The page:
This section of the book is from the "Household Companion: The Practical Mechanic" book.
Concrete, now so much used in forming the foundations of buildings of every description, and even the walls themselves, is a mixture of cement and sand, gravel, broken stones, brick rubbish, or similiar materials in the proportion of one part of cement to five or six parts of any of the other ingredients that are used in its manufacture. Good lime is often used instead of cement, but the amateur, if he uses lime at all, is advised to use cement with it in equal parts. The cement, being the substance that binds the gravel ballast, etc., together into a solid mass impervious to water, is technically called the matrix, and the substance that is added to the lime is called the aggregate.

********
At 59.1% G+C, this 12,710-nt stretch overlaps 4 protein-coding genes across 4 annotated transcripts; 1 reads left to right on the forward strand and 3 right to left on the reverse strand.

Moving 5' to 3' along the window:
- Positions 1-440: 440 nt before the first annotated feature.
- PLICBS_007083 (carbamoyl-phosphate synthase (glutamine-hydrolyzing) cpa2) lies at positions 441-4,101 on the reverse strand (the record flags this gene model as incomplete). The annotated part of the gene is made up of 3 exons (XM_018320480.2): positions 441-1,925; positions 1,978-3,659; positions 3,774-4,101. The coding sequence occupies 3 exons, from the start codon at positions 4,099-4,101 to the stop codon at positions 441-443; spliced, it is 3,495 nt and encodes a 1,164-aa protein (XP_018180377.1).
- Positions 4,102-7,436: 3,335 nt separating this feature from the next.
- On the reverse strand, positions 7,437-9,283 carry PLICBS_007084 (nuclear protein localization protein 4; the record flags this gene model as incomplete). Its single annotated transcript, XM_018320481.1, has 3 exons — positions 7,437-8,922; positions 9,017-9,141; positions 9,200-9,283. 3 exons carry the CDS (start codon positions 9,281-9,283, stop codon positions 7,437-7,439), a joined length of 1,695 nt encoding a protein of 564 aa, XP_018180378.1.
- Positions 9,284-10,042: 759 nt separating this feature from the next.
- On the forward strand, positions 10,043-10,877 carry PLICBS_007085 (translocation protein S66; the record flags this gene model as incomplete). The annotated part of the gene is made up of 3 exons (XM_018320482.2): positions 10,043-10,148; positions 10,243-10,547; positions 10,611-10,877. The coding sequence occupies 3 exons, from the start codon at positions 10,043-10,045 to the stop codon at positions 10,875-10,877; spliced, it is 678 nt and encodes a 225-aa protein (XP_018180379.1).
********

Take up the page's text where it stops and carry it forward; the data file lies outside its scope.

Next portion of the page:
It may be said that any waste material of a hard nature may be used as aggregate in making concrete, sand and gravel of all kinds, including pea or fine gravel, pit gravel, river gravel, ashes, cinders, and coke, lime chippings, flints, old stones and bricks, especially when broken, broken earthenware and stoneware, and rubbish from the brickyard may all be used. Slag, too, the refuse of the iron furnaces, can be made available whenever it can be obtained. It should not be used in too large sizes. Pieces about the size of stones ordinarily used for mending roads, or such as will pass through a ring of 2½ inches in diameter, are best suited for the purpose when the material is broken up on purpose for making concrete.
Any of the various cements in general use may be used in the manufacture of concrete, but the amateur is recommended in all cases to use Portland cement.